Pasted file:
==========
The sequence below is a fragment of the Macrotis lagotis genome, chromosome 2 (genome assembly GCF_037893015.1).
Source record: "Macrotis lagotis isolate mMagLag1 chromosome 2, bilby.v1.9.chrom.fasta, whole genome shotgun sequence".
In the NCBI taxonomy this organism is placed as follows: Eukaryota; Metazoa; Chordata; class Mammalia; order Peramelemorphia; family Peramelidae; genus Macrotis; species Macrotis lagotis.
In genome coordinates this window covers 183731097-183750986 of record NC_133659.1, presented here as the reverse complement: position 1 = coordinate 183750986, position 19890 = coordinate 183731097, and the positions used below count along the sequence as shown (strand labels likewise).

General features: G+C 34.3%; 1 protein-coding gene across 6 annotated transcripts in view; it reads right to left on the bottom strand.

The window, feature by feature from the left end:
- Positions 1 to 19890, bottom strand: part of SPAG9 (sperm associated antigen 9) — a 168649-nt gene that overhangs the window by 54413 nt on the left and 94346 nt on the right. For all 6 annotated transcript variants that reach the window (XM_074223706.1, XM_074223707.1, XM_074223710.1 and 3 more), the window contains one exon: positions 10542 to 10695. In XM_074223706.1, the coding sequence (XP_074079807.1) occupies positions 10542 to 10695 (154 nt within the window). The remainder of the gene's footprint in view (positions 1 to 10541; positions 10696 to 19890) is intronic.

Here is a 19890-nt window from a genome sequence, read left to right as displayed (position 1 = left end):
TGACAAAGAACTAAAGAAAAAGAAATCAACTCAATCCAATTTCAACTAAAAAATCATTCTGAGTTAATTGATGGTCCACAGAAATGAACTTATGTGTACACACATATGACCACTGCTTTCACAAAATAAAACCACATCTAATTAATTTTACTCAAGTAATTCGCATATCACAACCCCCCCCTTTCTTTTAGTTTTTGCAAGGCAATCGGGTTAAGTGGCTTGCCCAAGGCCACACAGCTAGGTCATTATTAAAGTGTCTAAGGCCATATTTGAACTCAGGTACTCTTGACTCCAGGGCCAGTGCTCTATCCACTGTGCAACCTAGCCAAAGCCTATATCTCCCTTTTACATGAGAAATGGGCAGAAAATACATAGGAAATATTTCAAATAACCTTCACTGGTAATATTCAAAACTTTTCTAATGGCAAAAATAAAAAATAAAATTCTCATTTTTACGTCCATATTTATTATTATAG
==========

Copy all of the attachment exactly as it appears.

The sequence below is a fragment of the Macrotis lagotis genome, chromosome 2 (genome assembly GCF_037893015.1).
Source record: "Macrotis lagotis isolate mMagLag1 chromosome 2, bilby.v1.9.chrom.fasta, whole genome shotgun sequence".
In the NCBI taxonomy this organism is placed as follows: Eukaryota; Metazoa; Chordata; class Mammalia; order Peramelemorphia; family Peramelidae; genus Macrotis; species Macrotis lagotis.
In genome coordinates this window covers 183731097-183750986 of record NC_133659.1, presented here as the reverse complement: position 1 = coordinate 183750986, position 19890 = coordinate 183731097, and the positions used below count along the sequence as shown (strand labels likewise).

General features: G+C 34.3%; 1 protein-coding gene across 6 annotated transcripts in view; it reads right to left on the bottom strand.

The window, feature by feature from the left end:
- Positions 1 to 19890, bottom strand: part of SPAG9 (sperm associated antigen 9) — a 168649-nt gene that overhangs the window by 54413 nt on the left and 94346 nt on the right. For all 6 annotated transcript variants that reach the window (XM_074223706.1, XM_074223707.1, XM_074223710.1 and 3 more), the window contains one exon: positions 10542 to 10695. In XM_074223706.1, the coding sequence (XP_074079807.1) occupies positions 10542 to 10695 (154 nt within the window). The remainder of the gene's footprint in view (positions 1 to 10541; positions 10696 to 19890) is intronic.

Here is a 19890-nt window from a genome sequence, read left to right as displayed (position 1 = left end):
TGACAAAGAACTAAAGAAAAAGAAATCAACTCAATCCAATTTCAACTAAAAAATCATTCTGAGTTAATTGATGGTCCACAGAAATGAACTTATGTGTACACACATATGACCACTGCTTTCACAAAATAAAACCACATCTAATTAATTTTACTCAAGTAATTCGCATATCACAACCCCCCCCTTTCTTTTAGTTTTTGCAAGGCAATCGGGTTAAGTGGCTTGCCCAAGGCCACACAGCTAGGTCATTATTAAAGTGTCTAAGGCCATATTTGAACTCAGGTACTCTTGACTCCAGGGCCAGTGCTCTATCCACTGTGCAACCTAGCCAAAGCCTATATCTCCCTTTTACATGAGAAATGGGCAGAAAATACATAGGAAATATTTCAAATAACCTTCACTGGTAATATTCAAAACTTTTCTAATGGCAAAAATAAAAAATAAAATTCTCATTTTTACGTCCATATTTATTATTATAG